It feels outdated to unlock a smartphone using a PIN. This was a part of our daily lives until not too long ago. We used it multiple times a day. In five years, will payment card PIN codes feel as outdated as they do today for smartphones?
Smartphones taking biometrics mainstream
It feels outdated to unlock a smartphone using a PIN. This was a part of our everyday lives, and we used it multiple times a day until not too long ago. Apple introduced fingerprint unlocking iPhones in 2013. Smartphone owners use their fingerprints 52 times per day to unlock various functions on their smartphones. For millennials, the number is 152 times per day. Biometric authentication is becoming more common with smartphones’ widespread use. Globally, 78% of consumers have used biometrics to authenticate themselves. 74% are positive about biometrics. Today, fingerprint is the most widely used biometric, with 63% of global customers having tried it. Next, facial has been tested at 25%, and iris at 20%.
Biometrics seeping into payments
Biometrics gained a lot of attention with the introduction of Apple Pay in 2014. There are many other examples that follow, making everyday transactions more efficient, safer, and easier. These payment methods have become more familiar to consumers, and 82% of global customers are now willing to use biometrics to verify a card payment. The acceptance of biometrics for card payment authentication is likely to be higher in countries that have adopted contactless payments. This is despite the fact that the current limit on these payments is 30 EUR. 72% of respondents are actually in favor to allow contactless payments beyond the current limit as long as security is maintained. Biometrics offer the promise of seamless contactless transactions that go beyond the limit without compromising security.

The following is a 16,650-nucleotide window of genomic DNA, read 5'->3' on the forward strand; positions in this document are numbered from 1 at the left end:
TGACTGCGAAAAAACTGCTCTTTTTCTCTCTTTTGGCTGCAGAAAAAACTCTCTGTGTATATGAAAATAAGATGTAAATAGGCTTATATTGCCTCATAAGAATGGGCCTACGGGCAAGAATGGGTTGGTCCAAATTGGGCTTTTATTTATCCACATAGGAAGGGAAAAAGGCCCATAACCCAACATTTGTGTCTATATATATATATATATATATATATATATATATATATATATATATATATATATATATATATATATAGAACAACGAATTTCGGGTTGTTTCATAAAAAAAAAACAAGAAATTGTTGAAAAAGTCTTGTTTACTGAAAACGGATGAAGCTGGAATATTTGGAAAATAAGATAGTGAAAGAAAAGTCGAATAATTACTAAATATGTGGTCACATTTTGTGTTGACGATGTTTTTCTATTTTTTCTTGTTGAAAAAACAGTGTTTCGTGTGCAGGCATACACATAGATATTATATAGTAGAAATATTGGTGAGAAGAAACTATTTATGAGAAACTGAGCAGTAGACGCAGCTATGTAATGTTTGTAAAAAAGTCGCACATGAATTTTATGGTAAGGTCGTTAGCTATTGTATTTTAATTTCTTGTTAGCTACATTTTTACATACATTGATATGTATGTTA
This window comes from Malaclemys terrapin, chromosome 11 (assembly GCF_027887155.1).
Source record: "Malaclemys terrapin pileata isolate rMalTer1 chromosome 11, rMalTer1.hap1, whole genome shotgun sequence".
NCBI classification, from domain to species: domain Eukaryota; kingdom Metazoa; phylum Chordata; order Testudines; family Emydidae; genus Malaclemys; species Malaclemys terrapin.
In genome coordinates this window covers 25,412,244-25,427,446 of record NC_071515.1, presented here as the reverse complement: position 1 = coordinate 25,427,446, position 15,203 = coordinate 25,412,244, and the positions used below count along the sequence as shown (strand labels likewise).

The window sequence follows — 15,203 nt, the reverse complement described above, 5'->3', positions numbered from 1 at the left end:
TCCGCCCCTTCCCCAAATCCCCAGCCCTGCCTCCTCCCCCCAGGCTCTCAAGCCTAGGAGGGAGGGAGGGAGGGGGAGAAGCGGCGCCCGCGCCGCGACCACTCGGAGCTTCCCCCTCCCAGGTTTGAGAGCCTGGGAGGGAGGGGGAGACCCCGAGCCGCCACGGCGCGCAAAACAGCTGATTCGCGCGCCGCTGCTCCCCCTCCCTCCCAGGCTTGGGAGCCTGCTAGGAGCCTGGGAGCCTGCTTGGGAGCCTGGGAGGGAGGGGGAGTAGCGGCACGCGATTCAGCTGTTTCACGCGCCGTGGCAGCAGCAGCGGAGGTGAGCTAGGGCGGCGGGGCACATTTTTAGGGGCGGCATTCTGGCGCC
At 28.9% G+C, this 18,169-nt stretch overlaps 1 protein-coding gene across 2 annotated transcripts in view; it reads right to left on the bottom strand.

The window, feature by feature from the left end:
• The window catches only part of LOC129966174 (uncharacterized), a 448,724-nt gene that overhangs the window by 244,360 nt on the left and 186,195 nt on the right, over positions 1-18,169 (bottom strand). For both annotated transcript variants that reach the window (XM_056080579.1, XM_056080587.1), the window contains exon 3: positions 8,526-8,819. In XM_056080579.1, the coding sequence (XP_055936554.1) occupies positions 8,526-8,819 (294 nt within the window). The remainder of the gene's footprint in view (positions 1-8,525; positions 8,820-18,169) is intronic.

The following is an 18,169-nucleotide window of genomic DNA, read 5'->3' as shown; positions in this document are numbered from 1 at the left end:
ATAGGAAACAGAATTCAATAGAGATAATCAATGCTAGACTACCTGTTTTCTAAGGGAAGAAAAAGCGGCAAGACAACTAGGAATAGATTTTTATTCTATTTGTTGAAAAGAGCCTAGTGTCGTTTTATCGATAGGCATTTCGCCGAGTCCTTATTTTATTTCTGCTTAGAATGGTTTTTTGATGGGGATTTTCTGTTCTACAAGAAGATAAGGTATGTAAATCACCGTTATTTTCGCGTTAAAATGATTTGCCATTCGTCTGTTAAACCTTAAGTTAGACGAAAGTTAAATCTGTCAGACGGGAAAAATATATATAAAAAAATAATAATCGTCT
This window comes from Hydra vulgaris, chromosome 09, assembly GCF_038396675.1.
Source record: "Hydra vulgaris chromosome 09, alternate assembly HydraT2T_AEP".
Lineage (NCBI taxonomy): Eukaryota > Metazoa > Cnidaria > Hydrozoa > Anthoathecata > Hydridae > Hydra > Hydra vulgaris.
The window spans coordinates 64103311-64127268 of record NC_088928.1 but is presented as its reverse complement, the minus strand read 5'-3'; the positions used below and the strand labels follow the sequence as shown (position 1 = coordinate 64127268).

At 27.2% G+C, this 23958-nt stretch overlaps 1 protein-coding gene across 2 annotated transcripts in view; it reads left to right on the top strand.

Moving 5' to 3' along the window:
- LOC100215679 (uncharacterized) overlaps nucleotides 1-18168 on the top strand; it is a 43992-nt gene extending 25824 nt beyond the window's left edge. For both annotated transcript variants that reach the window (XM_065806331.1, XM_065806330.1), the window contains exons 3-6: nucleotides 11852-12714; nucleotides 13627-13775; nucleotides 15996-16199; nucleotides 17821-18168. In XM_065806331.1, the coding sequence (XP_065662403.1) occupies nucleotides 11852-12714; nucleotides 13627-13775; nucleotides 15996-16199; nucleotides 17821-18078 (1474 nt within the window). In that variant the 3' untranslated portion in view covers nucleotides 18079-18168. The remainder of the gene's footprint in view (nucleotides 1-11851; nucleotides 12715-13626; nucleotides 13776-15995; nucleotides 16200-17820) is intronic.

Biometric authentication enabling financial inclusion
India is undoubtedly in the top biometric position on a global scale. India has created a digital identity that includes fingerprint, iris, and facial biometrics. It is now available to over 1.3 billion citizens. Postmen in rural areas are a recent example of how this identity could be used to improve daily lives. A handheld biometric reader device is used to identify citizens. The postman then brings cash to the doorstep and debits the account with the appropriate amount. Biometric authentication combines security and convenience to Indian citizens. A biometric sensor card could be used to distribute social welfare payments, which is a very interesting idea for governments in developing countries. The card would be distributed to the eligible citizens. The card would be used to pay out pensions. Citizens would then be able access their pensions by using biometric authentication at existing POS terminals. This solves two problems: unauthorized persons can’t access the pensions or pensions that are being distributed to the deceased, and identity and life status must be proven each time the card is used. This also means that citizens don’t have to physically present themselves in government offices located far from their homes to prove that they are still living.
The bright future of biometric authentication in payments
A recent study found that 2.6 billion people will use biometrics to authenticate their identities by 2023 4. Soon, our cars will be able to authenticate payments with our faces. Where will this all lead us? In five years, will payment card PIN codes feel as outdated as they do today for smartphones? This may be possible, given the rapid advancements in technology and the positive attitude of consumers around the world towards biometrics. We will only know the truth over time.